In this case, the Court considered the circumstances in which a variation of the terms of a loan facility agreement will be inferred from correspondence between a lender and borrower.
The claimants had loans with the first defendant bank; the loans were secured by way of charges over a number of properties and also by guarantees made by the claimants. Following the claimants’ default, arrears accrued on the loans and the first defendant bank commenced a claim pursuant to the guarantees. The claimants counterclaimed, submitting that the bank had sold two of the properties at an undervalue via LPA Receivers. The bank was granted summary judgment and the counterclaim was dismissed on the basis that it had no realistic prospect of success. The claimants’ subsequent appeal was also dismissed.
The claimants brought a further claim and submitted, on the basis of correspondence they had received from the defendant bank, that the claimants and the bank had entered into a contract which had been breached by the bank when they appointed LPA Receivers to act in relation to properties over which the bank had a charge. The claimants referred to correspondence between them and the bank in which the bank agreed to extensions of the loan term and submitted that, by virtue of these agreements, the bank had waived its rights and varied the contractual arrangements that it had with the claimants. The LPA Receivers were also joined as defendants to the proceedings and the claimants alleged that they had acted negligently and in breach of duty by failing to sell one of the properties for the best price reasonably obtainable.
The Court concluded that the claimants’ claim against the bank for breach of contract and against the receivers for breach of duty would be dismissed as there was no realistic prospect of success.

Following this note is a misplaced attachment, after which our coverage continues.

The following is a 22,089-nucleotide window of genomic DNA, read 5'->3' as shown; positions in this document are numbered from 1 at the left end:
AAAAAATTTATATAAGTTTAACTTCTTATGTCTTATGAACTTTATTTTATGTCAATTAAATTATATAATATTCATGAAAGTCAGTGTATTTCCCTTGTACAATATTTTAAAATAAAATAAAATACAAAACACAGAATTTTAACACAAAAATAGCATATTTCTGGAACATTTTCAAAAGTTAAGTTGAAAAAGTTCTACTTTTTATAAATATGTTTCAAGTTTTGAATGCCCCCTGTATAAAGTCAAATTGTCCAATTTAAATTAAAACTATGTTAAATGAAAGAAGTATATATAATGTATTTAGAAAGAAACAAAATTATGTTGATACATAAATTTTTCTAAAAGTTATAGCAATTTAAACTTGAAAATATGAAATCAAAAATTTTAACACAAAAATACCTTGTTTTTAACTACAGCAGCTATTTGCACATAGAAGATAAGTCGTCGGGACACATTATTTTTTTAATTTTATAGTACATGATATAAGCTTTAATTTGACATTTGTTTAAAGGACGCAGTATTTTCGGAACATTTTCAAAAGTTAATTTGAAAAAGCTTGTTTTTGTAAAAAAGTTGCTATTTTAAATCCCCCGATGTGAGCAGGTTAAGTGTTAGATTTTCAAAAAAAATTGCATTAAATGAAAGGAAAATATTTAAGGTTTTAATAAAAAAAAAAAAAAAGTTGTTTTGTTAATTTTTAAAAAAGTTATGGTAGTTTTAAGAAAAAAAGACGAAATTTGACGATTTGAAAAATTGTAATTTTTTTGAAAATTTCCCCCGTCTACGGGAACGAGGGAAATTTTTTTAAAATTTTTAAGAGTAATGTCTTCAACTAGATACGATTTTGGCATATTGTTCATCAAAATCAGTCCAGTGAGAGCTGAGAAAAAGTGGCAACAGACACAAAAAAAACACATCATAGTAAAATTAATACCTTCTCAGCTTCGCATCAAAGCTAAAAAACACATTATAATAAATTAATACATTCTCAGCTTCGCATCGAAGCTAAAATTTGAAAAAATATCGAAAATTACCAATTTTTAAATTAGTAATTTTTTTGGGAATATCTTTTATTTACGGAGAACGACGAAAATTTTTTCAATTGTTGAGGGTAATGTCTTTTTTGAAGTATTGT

The Court reviewed the correspondence between the bank and the claimants and found that, whilst there was an agreement to extend the loan term, this was not a waiver or variation of the bank’s rights under the loan facility agreement. In fact, the correspondence reinforced that the loans were repayable on demand and the bank’s rights pursuant to any default, including the right to appoint LPA Receivers.
The Court found that “an agreement affecting the bank’s rights might, of course, amount to a variation of the original mortgage, but such a variation is not readily to be inferred. It is inherently improbable that a bank would agree to lose its right to appoint a Receiver in the case of a loan remaining payable on demand.”
The Court found that the right to appoint an LPA Receiver on an unsatisfied demand, duly made, would be good enough to justify the appointment. On the facts of this case, there was nothing wrongful with the various demands and the validity of the LPA Receivers’ appointment followed from the terms of the security documents. Accordingly, the appointment of LPA Receivers was not a breach of contract. It followed also that the LPA Receivers were not in breach of contract.
Additionally, the Court found that the claim for breach of duty against the LPA Receivers was doomed to fail, and had already been determined by the judge in the initial proceedings.
This case demonstrates the Court’s reluctance to infer from a course of correspondence that rights and remedies pursuant to a loan facility agreement would be varied. It establishes that a variation would need to be clear and unequivocal before the Court would infer this into the loan facility agreement. The decision is useful to both lending institutions and borrowers, as it emphasises that the terms of the loan facility take prominence and establishes the burden of proof required before the Court will consider that such terms have been varied.
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